Current recommendations suggest that most adults should be engaging in around 2.5 hours of moderate aerobic activity or around 1.5 hours of vigorous activity each week along with regular strength training.
Those looking into how to lose belly and back fat safely may be left puzzled if their efforts in exercise and nutritional changes aren’t bringing the results they’re looking for quickly enough. This is where stress may come into play.
Cortisol, or the stress hormone, may be a contributing factor to the buildup of fat around the back and belly. This hormone is produced by the adrenal glands, and its primal job was to warn humans of potential dangers while giving them the energy they’d need to react via a “fight or flight” response.
In modern times, the acute trigger of cortisol in response to a threat is far less common. Instead, the average person is experiencing chronic low-grade stress and a chronic production of cortisol throughout the body.
Because cortisol production’s original role was to prepare the body to fight or flee, it tells the body to store fat that may be needed for energy later on. If a person was faced with a bear in the forest, their adrenal glands would start flooding the body with cortisol.
That cortisol would store fat and provide energy for that person to either fight the bear or flee to safety in the opposite direction. Few people share the same stresses as their ancestors in modern times. There is no “fight or flight” against traffic, a surprise meeting, a long commute, or a busy schedule, but the body still views these stressful situations as a reason to react.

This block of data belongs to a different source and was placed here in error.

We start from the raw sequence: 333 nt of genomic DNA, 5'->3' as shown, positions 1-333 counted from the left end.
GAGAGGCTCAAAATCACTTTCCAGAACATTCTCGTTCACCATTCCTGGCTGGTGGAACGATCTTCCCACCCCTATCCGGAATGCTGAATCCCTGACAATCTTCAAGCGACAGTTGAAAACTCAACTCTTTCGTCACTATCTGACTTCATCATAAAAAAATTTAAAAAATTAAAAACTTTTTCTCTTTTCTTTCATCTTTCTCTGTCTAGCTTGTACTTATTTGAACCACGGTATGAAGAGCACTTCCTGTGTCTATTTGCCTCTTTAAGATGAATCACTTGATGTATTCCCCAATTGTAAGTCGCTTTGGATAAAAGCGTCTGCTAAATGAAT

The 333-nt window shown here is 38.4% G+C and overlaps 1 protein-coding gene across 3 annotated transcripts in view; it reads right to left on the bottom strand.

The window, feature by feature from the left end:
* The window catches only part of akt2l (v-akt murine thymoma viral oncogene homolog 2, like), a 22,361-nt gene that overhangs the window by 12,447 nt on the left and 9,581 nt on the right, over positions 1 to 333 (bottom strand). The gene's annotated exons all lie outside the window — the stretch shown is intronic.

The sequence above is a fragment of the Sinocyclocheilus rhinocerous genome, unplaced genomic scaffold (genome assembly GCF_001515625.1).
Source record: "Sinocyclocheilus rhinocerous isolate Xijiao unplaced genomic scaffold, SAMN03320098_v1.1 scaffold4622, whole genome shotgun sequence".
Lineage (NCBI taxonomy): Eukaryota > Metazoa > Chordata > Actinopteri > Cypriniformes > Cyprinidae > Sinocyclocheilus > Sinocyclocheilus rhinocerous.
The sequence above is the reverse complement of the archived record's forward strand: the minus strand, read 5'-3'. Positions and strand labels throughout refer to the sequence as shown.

On top of triggering belly fat storage in the body, an overproduction of cortisol due to chronic stress can cause unpleasant feelings both mentally and physically. These unpleasant feelings may lead a person to turn to “comfort foods” high in fat, sugar, and carbohydrates, leading into a vicious cycle against fat buildup on the belly and back.
Effective stress fighting strategies like meditation are a simple answer to how to lose belly and back fat safely. According to the American Psychological Association, mindful meditation is a proven effective combatant against chronic stress and its effects on the body.
Get Better Sleep
While one may think that sleep would count as sedentary time, it’s actually a crucial time for the body. In a 2017 study conducted by Sleep Health, a direct link was found between the quality of a person’s sleep and their likelihood of developing obesity.
A lack of sleep may cause a person to turn to unhealthy comfort foods to stave off the negative feelings of exhaustion, it can lead to increased sugar intake in an effort to gain energy, it may lead to an increase in hunger hormone production, and exhaustion can decrease motivation to partake in physical activity.
When formulating a plan to address how to lose belly and back fat safely, a consistent sleep schedule is as important as dietary and activity lifestyle changes.